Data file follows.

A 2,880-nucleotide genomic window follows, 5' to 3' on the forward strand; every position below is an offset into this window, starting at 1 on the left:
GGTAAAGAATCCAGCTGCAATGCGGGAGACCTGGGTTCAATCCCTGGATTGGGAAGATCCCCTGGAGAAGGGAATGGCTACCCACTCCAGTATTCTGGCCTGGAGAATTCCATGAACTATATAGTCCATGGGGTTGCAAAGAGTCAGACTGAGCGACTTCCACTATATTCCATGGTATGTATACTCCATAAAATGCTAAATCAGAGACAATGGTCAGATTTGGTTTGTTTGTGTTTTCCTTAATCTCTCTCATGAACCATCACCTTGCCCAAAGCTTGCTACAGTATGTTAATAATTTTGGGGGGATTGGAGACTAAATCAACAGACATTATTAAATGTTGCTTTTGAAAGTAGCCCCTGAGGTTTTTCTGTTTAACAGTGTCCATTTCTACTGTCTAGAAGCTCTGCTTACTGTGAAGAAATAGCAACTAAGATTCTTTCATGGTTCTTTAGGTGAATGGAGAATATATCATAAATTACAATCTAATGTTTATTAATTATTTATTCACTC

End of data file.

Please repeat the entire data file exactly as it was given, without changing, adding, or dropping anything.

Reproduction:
A 2,880-nucleotide genomic window follows, 5' to 3' on the forward strand; every position below is an offset into this window, starting at 1 on the left:
GGTAAAGAATCCAGCTGCAATGCGGGAGACCTGGGTTCAATCCCTGGATTGGGAAGATCCCCTGGAGAAGGGAATGGCTACCCACTCCAGTATTCTGGCCTGGAGAATTCCATGAACTATATAGTCCATGGGGTTGCAAAGAGTCAGACTGAGCGACTTCCACTATATTCCATGGTATGTATACTCCATAAAATGCTAAATCAGAGACAATGGTCAGATTTGGTTTGTTTGTGTTTTCCTTAATCTCTCTCATGAACCATCACCTTGCCCAAAGCTTGCTACAGTATGTTAATAATTTTGGGGGGATTGGAGACTAAATCAACAGACATTATTAAATGTTGCTTTTGAAAGTAGCCCCTGAGGTTTTTCTGTTTAACAGTGTCCATTTCTACTGTCTAGAAGCTCTGCTTACTGTGAAGAAATAGCAACTAAGATTCTTTCATGGTTCTTTAGGTGAATGGAGAATATATCATAAATTACAATCTAATGTTTATTAATTATTTATTCACTC